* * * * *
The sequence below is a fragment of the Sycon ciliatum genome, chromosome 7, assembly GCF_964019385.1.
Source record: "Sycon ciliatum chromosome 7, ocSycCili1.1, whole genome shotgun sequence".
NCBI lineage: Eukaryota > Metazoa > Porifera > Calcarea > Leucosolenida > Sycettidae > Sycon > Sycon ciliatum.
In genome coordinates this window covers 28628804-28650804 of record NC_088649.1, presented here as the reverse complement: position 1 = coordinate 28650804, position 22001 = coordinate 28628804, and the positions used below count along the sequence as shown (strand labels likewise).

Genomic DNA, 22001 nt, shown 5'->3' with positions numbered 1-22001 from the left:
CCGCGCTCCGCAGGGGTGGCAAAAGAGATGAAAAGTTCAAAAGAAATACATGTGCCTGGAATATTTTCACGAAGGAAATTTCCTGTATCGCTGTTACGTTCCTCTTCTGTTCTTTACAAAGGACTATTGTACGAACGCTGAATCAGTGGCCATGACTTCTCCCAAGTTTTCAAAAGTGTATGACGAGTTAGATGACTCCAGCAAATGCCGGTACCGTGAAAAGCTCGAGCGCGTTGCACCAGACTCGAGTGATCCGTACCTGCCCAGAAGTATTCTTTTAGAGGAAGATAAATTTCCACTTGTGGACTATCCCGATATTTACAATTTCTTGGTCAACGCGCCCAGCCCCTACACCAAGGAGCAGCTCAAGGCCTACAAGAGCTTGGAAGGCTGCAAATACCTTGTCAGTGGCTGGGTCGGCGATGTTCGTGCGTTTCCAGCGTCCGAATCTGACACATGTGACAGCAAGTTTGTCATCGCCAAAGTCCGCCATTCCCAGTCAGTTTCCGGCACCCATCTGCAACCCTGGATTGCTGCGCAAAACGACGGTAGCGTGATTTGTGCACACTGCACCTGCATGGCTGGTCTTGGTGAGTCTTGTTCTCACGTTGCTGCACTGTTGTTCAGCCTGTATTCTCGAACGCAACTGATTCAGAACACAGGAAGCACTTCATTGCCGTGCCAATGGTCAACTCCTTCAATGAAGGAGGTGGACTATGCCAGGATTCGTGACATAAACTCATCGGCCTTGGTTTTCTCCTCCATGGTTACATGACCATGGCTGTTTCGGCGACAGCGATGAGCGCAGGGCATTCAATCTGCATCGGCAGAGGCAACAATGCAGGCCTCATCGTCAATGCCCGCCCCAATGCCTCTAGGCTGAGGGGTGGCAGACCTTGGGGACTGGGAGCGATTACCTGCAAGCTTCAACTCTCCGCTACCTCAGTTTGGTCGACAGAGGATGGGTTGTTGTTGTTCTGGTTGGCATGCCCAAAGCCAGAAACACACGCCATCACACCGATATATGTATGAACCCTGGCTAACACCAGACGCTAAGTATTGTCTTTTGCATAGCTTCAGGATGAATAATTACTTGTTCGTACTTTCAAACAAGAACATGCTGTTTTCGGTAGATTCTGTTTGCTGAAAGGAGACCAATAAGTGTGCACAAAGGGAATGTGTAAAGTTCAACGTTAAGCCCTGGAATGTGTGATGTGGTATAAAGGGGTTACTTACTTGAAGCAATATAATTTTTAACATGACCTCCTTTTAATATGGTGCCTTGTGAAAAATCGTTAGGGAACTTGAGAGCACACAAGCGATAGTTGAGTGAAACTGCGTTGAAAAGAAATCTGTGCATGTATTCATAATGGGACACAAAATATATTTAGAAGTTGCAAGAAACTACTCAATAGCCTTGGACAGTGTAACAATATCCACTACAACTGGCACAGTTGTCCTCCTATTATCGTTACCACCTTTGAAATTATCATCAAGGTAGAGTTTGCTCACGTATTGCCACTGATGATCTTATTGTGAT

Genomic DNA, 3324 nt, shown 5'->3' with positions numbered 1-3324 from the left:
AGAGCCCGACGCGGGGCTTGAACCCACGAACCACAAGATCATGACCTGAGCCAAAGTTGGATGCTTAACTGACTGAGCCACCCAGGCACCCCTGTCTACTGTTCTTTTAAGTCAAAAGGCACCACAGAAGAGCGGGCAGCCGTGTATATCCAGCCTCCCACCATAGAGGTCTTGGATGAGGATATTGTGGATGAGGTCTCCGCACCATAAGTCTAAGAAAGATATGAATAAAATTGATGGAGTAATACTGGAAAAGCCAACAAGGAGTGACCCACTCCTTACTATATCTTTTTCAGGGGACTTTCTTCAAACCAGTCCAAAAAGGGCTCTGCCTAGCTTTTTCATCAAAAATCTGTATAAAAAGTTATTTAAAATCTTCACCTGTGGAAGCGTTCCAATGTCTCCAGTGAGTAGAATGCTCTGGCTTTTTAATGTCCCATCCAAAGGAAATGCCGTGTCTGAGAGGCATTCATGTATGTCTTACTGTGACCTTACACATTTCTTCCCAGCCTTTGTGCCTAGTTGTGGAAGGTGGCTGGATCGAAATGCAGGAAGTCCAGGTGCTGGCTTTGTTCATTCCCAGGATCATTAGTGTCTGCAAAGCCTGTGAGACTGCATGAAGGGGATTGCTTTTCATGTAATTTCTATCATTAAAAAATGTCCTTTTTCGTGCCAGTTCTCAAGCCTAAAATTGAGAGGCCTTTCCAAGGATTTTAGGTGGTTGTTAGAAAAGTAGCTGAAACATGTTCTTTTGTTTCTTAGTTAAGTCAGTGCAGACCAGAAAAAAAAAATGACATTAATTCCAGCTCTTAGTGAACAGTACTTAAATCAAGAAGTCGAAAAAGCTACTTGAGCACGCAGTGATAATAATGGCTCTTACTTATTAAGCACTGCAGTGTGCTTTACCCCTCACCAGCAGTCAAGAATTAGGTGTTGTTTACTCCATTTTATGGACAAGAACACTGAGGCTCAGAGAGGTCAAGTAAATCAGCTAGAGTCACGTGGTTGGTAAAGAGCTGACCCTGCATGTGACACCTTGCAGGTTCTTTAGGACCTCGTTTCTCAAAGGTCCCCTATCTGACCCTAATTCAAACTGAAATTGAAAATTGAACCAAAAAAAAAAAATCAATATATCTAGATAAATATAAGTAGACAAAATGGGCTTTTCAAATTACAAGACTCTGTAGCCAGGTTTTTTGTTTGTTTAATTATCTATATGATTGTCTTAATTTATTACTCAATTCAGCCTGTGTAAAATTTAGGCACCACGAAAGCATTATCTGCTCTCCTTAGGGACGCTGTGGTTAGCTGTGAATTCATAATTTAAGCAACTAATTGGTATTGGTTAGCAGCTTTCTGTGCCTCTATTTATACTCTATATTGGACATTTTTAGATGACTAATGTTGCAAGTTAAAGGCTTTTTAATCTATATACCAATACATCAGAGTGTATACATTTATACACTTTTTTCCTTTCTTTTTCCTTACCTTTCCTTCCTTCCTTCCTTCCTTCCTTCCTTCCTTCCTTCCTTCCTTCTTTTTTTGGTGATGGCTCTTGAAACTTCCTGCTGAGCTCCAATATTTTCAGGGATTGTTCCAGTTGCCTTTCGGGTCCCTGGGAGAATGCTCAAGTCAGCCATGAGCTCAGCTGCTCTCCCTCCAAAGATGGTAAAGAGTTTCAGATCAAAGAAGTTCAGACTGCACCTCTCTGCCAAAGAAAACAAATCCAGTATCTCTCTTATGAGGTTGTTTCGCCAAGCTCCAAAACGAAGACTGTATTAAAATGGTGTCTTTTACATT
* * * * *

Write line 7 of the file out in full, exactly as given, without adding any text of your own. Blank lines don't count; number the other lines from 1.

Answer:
Genomic DNA, 3324 nt, shown 5'->3' with positions numbered 1-3324 from the left: